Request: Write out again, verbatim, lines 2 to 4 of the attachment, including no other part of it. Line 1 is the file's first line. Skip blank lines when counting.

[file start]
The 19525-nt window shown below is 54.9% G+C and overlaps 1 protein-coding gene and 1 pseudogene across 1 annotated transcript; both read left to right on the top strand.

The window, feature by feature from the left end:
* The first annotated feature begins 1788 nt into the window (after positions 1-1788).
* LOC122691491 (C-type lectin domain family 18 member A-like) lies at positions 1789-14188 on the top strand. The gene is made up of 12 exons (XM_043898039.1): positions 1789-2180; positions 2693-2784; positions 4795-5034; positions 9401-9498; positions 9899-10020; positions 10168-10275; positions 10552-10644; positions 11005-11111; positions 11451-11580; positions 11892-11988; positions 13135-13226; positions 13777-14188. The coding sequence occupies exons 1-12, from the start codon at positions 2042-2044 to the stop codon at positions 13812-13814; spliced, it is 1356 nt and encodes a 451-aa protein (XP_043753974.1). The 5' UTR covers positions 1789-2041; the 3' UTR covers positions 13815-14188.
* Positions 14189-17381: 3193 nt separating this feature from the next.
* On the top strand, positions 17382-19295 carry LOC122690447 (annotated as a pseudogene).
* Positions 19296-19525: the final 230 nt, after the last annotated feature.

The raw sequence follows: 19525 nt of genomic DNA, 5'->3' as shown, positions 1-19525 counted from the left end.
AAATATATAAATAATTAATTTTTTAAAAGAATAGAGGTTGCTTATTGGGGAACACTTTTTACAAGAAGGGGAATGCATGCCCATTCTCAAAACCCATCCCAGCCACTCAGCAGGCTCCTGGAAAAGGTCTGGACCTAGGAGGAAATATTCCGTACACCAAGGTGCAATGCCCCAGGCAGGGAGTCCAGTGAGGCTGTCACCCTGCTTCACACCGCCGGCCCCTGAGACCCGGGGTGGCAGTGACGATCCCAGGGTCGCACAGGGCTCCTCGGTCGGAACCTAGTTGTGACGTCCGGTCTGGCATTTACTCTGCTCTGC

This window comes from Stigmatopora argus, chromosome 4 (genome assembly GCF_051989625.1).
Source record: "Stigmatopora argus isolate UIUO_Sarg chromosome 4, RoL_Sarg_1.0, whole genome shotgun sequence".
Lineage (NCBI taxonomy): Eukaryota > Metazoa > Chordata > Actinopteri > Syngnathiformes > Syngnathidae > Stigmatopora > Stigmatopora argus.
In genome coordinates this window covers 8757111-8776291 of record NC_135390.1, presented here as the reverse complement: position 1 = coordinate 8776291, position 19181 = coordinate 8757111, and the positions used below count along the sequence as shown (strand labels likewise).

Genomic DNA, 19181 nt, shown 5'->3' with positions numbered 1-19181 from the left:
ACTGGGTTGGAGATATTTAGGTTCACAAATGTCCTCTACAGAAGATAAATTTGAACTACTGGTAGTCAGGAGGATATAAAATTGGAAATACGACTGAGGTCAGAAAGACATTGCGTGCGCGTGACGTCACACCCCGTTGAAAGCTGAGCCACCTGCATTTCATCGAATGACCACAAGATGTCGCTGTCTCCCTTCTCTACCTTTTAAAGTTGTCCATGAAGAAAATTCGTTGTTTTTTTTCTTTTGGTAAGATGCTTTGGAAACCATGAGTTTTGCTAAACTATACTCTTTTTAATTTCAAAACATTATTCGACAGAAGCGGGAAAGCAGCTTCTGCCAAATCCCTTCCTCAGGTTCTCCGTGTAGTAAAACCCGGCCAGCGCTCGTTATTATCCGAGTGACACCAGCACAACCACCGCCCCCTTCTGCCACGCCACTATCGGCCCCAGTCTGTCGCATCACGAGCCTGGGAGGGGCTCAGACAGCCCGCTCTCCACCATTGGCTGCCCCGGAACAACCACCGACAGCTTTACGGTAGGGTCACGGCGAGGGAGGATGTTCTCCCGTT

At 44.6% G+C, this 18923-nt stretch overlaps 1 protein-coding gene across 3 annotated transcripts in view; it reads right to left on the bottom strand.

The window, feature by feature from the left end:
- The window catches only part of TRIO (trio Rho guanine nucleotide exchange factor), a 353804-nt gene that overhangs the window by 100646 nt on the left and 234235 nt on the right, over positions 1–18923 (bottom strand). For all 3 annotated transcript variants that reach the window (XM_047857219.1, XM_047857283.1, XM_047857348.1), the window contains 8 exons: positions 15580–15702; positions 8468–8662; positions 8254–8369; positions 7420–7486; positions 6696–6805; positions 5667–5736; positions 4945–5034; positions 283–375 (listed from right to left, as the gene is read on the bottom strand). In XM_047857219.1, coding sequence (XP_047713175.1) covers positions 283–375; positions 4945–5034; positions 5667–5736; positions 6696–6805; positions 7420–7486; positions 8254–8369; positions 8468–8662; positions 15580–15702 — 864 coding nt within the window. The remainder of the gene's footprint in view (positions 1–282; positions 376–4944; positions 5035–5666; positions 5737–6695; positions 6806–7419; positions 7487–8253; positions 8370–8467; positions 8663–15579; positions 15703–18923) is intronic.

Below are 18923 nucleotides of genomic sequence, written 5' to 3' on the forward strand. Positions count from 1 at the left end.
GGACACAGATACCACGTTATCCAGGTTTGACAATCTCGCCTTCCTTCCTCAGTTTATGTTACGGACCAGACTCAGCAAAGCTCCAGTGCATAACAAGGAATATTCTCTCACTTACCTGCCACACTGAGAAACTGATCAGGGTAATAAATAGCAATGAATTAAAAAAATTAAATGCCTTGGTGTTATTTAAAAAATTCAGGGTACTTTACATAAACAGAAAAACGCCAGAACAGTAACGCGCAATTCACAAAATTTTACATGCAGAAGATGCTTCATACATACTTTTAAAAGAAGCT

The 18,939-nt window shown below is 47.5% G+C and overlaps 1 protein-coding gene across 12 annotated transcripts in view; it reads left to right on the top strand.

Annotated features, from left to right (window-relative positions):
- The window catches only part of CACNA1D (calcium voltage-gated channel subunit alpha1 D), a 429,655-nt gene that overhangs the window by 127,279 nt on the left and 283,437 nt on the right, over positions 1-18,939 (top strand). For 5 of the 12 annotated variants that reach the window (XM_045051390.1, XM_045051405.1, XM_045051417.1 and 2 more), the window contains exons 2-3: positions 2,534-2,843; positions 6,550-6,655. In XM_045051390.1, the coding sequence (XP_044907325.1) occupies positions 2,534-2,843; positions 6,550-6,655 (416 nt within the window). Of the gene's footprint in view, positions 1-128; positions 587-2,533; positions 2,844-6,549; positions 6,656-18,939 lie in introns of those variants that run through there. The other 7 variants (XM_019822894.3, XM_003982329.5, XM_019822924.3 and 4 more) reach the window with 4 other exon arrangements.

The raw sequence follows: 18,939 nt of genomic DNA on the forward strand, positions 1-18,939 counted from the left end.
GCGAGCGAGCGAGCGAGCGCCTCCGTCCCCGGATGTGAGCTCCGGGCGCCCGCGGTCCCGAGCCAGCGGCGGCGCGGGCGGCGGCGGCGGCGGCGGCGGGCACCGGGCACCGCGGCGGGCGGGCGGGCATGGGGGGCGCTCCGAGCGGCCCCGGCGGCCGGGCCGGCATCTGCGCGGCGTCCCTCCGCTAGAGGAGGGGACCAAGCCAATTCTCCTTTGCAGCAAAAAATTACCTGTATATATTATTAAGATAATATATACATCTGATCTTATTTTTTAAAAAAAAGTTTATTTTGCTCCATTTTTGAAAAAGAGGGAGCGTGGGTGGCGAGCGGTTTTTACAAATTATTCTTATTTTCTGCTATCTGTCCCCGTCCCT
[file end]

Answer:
The window, feature by feature from the left end:
* The first annotated feature begins 1788 nt into the window (after positions 1-1788).
* LOC122691491 (C-type lectin domain family 18 member A-like) lies at positions 1789-14188 on the top strand. The gene is made up of 12 exons (XM_043898039.1): positions 1789-2180; positions 2693-2784; positions 4795-5034; positions 9401-9498; positions 9899-10020; positions 10168-10275; positions 10552-10644; positions 11005-11111; positions 11451-11580; positions 11892-11988; positions 13135-13226; positions 13777-14188. The coding sequence occupies exons 1-12, from the start codon at positions 2042-2044 to the stop codon at positions 13812-13814; spliced, it is 1356 nt and encodes a 451-aa protein (XP_043753974.1). The 5' UTR covers positions 1789-2041; the 3' UTR covers positions 13815-14188.